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Saturday, 4 August, 2001, 07:57 GMT 08:57 UK
Slaughter decision 'cost 3bn'
Sheep gathered for cull
Culling could prove to be an expensive policy
Vaccinating animals against foot-and-mouth at an early stage could have reduced the cost of the crisis by about two-thirds, research for the BBC suggests.

Even now, vaccination could result in substantial savings if the disease were to continue for many months, according to the study.

The research - commissioned by BBC Radio 4's Today programme - challenges the idea that the government has tackled foot-and-mouth disease in the most cost-effective way.

Blood sample being taken from sheep
Experts argue, but the crisis continues
But the findings emerge as a computer model of strategies for controlling the outbreak suggests that the government's mass slaughter policy is the most effective way of containing the disease.

Researchers said vaccinating animals in the worst-affected areas could have helped only marginally and if it was adopted in "buffer zones" could have let the disease spiral out of control.

Meanwhile, a cull of 1,300 sheep found to be carrying virus antibodies has been carried out the Brecon Beacons, sparking fears that the Welsh National Park's entire flock will be affected.

Alternative policy

The research on the economic cost of the disease was carried out by Professor Peter Midmore at the University of Wales in Aberystwyth.

He compared the likely economic impact under the current policy of culling all affected livestock with the alternative, of controlling the spread of the virus through vaccination.

Professor Midmore estimates the crisis will have cost about 5bn in total by the end of the year.

This includes the money spent on slaughter, compensation for farmers and the impact on tourism.

In contrast, he calculates that vaccinating animals in a ring around infected areas would have cut the total bill to between 1.5-2bn, even considering the likely delay in lifting an export ban on British meat and livestock.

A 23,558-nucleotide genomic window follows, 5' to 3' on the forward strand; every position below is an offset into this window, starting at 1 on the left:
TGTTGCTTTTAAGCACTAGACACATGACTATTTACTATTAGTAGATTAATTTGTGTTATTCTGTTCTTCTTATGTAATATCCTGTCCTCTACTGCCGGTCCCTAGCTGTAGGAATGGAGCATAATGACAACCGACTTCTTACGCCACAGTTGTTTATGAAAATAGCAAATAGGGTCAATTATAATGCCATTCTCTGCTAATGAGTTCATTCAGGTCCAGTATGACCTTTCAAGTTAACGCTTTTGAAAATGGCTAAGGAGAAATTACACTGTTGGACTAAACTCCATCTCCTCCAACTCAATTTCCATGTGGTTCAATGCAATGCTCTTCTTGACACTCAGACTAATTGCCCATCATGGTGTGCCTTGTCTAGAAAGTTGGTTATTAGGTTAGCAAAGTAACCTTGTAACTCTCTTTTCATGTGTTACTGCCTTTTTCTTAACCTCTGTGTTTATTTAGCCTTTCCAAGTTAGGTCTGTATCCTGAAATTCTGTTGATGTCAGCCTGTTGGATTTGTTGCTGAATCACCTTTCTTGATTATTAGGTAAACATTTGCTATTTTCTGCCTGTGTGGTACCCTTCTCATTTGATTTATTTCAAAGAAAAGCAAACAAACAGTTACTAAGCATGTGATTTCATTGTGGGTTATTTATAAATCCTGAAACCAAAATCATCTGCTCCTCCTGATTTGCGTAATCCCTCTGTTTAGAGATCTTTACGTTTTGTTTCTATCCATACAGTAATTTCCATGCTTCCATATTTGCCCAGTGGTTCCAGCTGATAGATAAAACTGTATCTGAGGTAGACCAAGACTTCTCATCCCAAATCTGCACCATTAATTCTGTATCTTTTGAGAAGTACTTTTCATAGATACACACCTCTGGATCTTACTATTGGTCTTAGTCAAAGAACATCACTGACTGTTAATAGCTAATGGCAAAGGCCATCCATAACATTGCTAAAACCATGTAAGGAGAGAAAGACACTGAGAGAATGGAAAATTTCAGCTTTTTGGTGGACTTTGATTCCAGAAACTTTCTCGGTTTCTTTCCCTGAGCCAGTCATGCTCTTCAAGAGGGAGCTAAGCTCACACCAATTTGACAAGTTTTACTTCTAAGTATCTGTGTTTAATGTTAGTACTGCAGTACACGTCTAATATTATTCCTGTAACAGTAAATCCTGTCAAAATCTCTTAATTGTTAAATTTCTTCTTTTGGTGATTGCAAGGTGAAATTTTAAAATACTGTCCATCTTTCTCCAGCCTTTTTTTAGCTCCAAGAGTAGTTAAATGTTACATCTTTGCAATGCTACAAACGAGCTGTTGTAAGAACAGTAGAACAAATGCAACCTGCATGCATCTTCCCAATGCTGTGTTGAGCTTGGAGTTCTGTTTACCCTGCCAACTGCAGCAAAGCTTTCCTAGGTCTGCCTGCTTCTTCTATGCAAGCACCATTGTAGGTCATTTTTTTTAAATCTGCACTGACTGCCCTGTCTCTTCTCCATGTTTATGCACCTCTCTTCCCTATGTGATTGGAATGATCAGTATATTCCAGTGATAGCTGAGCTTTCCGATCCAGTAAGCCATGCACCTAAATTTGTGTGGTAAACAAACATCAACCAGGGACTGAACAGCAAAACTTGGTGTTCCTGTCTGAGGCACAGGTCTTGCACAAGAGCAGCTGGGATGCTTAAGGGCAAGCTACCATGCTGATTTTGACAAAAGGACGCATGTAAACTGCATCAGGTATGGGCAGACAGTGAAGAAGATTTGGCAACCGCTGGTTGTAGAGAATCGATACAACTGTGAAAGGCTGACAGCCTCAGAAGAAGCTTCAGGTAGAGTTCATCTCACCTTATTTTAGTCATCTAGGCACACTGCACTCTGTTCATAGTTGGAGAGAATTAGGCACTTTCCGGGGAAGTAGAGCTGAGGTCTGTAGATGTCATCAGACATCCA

Even now, the research suggests, vaccination around infected areas could cut the continuing costs of the epidemic by about half, unless the disease is eradicated in the next few weeks.

We have been importing meat from those countries which do vaccinate over the past few years

Organic farmer, Helen Browning

Frits Pluimers, the Chief Veterinary Officer for Holland, where they vaccinated after a foot-and-mouth outbreak earlier this year, said that once animals were immune they could be kept without risk - creating more time to manage the disease.

And organic farmer Helen Browning, who chairs the Soil Association and sits on the Meat and Livestock Commission, believes the caution surrounding vaccination is misplaced as meat from vaccinated animals is already for sale in Britain.

"We have been importing meat from those countries that do vaccinate during the past few years," she told Today.

The cull of 1,300 sheep in the Brecon Beacons will bring the total number of animals slaughtered to 6,500.

Test results on a further 4,000 are awaited, and some fear the disease now threatens the entire flock of 100,000 sheep in the Beacons.

The cycle of testing and killing is likely to continue until officials are convinced that they have got ahead of the disease.

The National Farmers' Union (Wales) wants healthy animals to be put into quarantine and later used to restock the hills.

Meanwhile, the Department of Environment and Rural Affairs (Defra) has announced the resumption of the disinfection scheme to rid farms in England and Wales of the disease.

It had been halted by the government for a two-week review amid concerns over escalating costs.

Farms were costing an average of 100,000 to disinfect - compared with an estimated 30,000 in Scotland and 10,000 elsewhere in Europe.

The BBC's Andy Tighe
"The NFU is strongly opposed to vaccination"
Soil Association's Helen Browning
"We would rather vaccinate than wholesale slaughter"
See also:

03 Aug 01 | Sci/Tech
Foot-and-mouth vaccine 'little help'
25 Jul 01 | Wales
Disease hits Beacons flocks
31 Jul 01 | Wales
A Brecon farmer's struggle
03 Aug 01 | UK
Farm clean-ups to resume
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